6. Sing

    Sing Senior Member

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    New England
    I believe there is a smilarity in that both diseases show a lack of dopamine in the brain. The general slow down and brain fog in ME/CFS could be seen as a result of damage to the Reticular Activating System in the brain stem, where the dopamine producing cells are. This is the part of the brain that maintains normal rhythms in the brain. My thinking on this comes from Dr. Richard Bruno's work comparing ME/CFS to Post Polio Fatigue in which there is definitely damage to this part of the brain, sometimes extending to the nearby hypothalamus at the top of the endocrine system. In Parkinsons, there is a lack of dopamine which affects the brain in a more specific way. I am forgetting exactly what happens there. Can't add more to this, but perhaps this will set some more thoughts in motion.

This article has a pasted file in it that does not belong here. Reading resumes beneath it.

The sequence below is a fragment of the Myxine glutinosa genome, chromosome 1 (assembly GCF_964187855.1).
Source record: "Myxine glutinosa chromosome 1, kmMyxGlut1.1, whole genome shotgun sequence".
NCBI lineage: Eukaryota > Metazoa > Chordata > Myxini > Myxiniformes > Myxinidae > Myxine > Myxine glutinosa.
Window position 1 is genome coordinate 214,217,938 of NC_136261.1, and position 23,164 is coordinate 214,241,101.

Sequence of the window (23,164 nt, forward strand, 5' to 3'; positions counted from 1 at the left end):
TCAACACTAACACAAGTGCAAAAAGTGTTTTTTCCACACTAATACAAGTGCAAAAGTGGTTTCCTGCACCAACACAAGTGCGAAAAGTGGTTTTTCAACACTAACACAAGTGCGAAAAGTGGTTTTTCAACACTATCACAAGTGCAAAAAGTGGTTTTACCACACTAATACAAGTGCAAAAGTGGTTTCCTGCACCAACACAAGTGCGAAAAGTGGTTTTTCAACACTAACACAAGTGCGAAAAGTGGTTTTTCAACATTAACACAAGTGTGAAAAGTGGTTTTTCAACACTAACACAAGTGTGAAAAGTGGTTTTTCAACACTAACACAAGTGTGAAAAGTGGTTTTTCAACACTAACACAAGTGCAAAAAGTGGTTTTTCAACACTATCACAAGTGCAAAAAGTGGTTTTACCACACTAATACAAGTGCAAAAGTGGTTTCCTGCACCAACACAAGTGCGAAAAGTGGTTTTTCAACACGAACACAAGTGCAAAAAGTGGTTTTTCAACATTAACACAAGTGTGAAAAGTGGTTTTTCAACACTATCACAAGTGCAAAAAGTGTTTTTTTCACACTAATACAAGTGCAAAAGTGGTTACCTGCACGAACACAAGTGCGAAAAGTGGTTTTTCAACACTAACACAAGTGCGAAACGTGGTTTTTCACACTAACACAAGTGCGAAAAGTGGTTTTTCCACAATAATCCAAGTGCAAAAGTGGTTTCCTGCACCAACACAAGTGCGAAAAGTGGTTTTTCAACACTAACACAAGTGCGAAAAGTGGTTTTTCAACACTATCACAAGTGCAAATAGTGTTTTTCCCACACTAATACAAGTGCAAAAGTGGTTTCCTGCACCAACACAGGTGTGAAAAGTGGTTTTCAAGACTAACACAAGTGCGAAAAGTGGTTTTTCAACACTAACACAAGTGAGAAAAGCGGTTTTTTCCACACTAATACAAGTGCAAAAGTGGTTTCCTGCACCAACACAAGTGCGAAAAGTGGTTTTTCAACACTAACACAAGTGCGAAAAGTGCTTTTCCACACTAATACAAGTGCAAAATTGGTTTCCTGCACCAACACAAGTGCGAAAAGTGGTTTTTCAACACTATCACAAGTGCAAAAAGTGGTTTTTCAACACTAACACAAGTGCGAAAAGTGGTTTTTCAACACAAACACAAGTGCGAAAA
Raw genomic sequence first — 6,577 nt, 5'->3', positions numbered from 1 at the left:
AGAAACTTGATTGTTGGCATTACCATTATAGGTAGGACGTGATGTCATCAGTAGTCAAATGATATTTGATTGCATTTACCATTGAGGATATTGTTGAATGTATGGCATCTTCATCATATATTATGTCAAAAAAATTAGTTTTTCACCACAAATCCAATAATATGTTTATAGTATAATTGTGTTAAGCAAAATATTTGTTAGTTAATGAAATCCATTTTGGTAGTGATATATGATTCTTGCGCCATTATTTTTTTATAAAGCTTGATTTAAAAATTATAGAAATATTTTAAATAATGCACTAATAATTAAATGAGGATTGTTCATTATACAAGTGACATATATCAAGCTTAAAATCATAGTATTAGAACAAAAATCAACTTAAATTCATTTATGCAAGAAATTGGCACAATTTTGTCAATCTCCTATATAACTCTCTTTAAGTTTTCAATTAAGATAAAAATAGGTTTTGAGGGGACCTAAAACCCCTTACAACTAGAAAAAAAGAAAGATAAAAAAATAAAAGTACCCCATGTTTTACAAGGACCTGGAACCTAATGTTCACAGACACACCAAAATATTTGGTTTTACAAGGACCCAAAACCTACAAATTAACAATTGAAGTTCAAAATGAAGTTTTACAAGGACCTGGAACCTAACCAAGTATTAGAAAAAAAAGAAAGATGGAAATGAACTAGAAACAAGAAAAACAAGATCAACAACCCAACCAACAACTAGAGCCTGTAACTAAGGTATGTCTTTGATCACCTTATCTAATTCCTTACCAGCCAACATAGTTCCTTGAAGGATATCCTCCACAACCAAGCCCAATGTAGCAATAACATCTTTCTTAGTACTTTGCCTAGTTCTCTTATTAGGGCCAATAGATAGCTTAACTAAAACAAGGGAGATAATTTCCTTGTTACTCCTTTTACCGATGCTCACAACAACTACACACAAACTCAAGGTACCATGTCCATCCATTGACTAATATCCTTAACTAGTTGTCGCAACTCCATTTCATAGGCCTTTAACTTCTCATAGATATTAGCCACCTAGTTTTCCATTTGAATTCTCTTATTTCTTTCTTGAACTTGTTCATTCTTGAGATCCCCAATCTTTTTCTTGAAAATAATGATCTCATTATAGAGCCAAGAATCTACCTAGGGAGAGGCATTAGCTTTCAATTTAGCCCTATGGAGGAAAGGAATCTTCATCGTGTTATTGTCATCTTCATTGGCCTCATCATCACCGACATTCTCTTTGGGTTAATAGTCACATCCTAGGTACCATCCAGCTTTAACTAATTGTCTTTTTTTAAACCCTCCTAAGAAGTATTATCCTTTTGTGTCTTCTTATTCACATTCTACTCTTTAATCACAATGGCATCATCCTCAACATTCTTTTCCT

merylg likes this.
  7. Persimmon

    Persimmon Senior Member

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    I have a family member who had Parkinson's too.

    On the other hand, the the prevalence of Parkinson's is high among older people: 0.5-1% among those 65-69; 1-3% among those over 80. So, if an association exists, you'd expect to see higher Parkinson's prevalence rates than these among the relatives of ME/CFS patients.
     
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  8. ggingues

    ggingues $10 gift code at iHerb GAS343 of $40

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    Concord, NH
    My Dr has Parkinsons, anything you want me to ask him when I see him at the beginning of September?

    GG
     
  9. lilian54

    lilian54

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    east midlands, uk
    just saw this thread - I too am very interested in any info about links, I have me/cfs and my brother has Parkinson's.